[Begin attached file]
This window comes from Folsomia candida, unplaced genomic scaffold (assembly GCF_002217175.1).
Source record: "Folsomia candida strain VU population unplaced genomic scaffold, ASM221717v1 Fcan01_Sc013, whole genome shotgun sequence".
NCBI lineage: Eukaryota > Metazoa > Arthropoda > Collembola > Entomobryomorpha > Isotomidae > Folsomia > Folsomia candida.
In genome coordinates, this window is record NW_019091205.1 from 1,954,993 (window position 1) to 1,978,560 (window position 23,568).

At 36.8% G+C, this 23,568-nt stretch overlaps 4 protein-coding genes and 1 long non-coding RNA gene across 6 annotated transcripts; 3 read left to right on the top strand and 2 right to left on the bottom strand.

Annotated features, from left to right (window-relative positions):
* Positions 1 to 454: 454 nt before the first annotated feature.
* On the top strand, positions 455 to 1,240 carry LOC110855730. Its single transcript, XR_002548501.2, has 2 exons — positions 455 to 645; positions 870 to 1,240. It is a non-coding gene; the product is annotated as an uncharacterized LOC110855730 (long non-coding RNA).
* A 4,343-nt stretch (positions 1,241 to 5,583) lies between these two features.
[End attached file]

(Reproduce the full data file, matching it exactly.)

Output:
This window comes from Folsomia candida, unplaced genomic scaffold (assembly GCF_002217175.1).
Source record: "Folsomia candida strain VU population unplaced genomic scaffold, ASM221717v1 Fcan01_Sc013, whole genome shotgun sequence".
NCBI lineage: Eukaryota > Metazoa > Arthropoda > Collembola > Entomobryomorpha > Isotomidae > Folsomia > Folsomia candida.
In genome coordinates, this window is record NW_019091205.1 from 1,954,993 (window position 1) to 1,978,560 (window position 23,568).

At 36.8% G+C, this 23,568-nt stretch overlaps 4 protein-coding genes and 1 long non-coding RNA gene across 6 annotated transcripts; 3 read left to right on the top strand and 2 right to left on the bottom strand.

Annotated features, from left to right (window-relative positions):
* Positions 1 to 454: 454 nt before the first annotated feature.
* On the top strand, positions 455 to 1,240 carry LOC110855730. Its single transcript, XR_002548501.2, has 2 exons — positions 455 to 645; positions 870 to 1,240. It is a non-coding gene; the product is annotated as an uncharacterized LOC110855730 (long non-coding RNA).
* A 4,343-nt stretch (positions 1,241 to 5,583) lies between these two features.